The results from the 2016 Survey of Income and Living Conditions (SILC) show an increase in living standards and a significant reduction in those experiencing “enforced deprivation1 ”.
Summary of Main Findings
- Median annual equivalised disposable income2 increased by 3.0% on 2015.
- Enforced deprivation was experienced by 21.0% of the population, down from 25.5% in 2015 and 30.5% in 2013.
- There was no statistically significant change in the distribution of income over 2015.
- The following did not show any statistically significant change in 2016 over 2015.
- Gini coefficient in 2016 was 30.6% compared with 30.8% in 2015.
- The quintile share ratio3 remained at 4.7.
- The deprivation rate for those at risk of poverty was 50.7%.
- The consistent poverty4 rate was 8.3%,
- The ‘at risk of poverty’ rate was 16.5%.
Education pays. Those with a third level degree or above had a median equivalised real disposable income 2.1 times those with a primary education or below.
Work pays. The consistent poverty rate of the unemployed (26.3%) was over 13 times that of those at work (1.9%) and over 12 times that of those who were retired (2.3%).
Children are the worst affected by consistent poverty. The level of consistent poverty of those aged under 18 was 11.1 %; over 5 times that of those aged 65 or more (2.1%)
Increases in Living Standards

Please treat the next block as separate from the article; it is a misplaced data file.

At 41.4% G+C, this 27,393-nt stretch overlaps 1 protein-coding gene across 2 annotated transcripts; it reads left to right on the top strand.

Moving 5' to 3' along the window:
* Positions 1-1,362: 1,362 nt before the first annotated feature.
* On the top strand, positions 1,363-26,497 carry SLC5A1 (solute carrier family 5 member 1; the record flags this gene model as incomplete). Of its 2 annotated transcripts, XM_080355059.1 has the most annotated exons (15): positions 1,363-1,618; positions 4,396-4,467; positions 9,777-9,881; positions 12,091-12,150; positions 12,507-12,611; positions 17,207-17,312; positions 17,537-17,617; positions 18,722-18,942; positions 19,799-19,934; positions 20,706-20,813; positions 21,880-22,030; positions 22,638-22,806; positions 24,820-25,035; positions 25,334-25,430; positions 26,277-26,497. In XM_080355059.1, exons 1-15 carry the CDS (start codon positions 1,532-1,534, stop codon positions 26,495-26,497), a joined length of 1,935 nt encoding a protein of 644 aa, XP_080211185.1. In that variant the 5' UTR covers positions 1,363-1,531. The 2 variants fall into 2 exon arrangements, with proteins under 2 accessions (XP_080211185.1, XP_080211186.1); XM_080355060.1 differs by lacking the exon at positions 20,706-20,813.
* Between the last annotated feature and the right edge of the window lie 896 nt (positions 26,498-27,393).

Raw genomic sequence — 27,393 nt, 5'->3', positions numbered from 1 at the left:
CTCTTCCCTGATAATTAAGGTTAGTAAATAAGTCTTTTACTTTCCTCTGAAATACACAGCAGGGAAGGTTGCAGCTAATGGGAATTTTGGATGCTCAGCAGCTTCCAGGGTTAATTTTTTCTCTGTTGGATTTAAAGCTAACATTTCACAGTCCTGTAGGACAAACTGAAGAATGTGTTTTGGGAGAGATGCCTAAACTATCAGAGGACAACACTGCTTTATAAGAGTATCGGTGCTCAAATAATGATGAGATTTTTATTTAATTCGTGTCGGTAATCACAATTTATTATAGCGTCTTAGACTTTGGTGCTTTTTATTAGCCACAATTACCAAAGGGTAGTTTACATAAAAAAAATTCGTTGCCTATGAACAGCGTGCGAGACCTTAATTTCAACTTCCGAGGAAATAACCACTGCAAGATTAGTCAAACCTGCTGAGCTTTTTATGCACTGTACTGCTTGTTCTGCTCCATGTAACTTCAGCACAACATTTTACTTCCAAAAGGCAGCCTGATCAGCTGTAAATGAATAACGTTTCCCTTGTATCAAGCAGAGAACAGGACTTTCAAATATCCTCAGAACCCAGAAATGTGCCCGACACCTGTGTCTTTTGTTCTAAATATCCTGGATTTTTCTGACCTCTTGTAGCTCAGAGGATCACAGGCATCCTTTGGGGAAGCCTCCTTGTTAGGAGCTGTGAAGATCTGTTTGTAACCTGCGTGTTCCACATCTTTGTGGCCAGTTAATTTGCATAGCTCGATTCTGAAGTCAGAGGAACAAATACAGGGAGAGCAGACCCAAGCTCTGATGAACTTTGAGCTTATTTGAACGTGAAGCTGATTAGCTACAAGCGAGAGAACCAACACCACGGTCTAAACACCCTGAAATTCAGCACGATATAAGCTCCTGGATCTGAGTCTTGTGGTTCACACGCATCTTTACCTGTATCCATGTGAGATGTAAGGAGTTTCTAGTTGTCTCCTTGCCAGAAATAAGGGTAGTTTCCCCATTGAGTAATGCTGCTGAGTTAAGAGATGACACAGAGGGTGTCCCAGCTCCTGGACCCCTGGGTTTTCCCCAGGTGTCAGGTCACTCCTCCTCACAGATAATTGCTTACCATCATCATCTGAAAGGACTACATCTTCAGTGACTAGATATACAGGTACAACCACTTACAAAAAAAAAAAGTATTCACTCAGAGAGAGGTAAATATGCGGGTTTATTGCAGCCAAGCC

The results show significant increases in living standards for most categories over the period 2014-16. The data is shown in Table 1.
(Source: SILC 2016, Table 1e)
Care should be taken in interpreting these figures. For example, the RTB Rent Index shows an increase in rents of 16.5 per cent in the 2 years to 2017 Q2.
The results also show significant increases in disposable incomes per decile over 2014, particularly for the bottom and middle deciles. The data are in table 2.
(Source: SILC 2016, Table A2)
1 Households that are excluded and marginalised from consuming goods and services which are considered the norm for other people in society, due to an inability to afford them, are considered to be deprived. Individuals who experience two or more of eleven items are considered to be experiencing enforced deprivation. This is the basis for calculating the deprivation rate.
2 Disposable household income is divided by the equivalised household size to calculate equivalised disposable income for each person, which essentially is an approximate measure of how much of the income can be attributed to each member of the household. This equivalised income is then applied to each member of the household.
3 The quintile share ratio is the ratio of the average equivalised income received by the 20% of persons with the highest income (top quintile) to that received by the 20% of persons with the lowest income (lowest quintile).
4 An individual is defined as being in ‘consistent poverty’ if they are both at risk of poverty and are living in a household deprived of two or more of eleven basic deprivation items.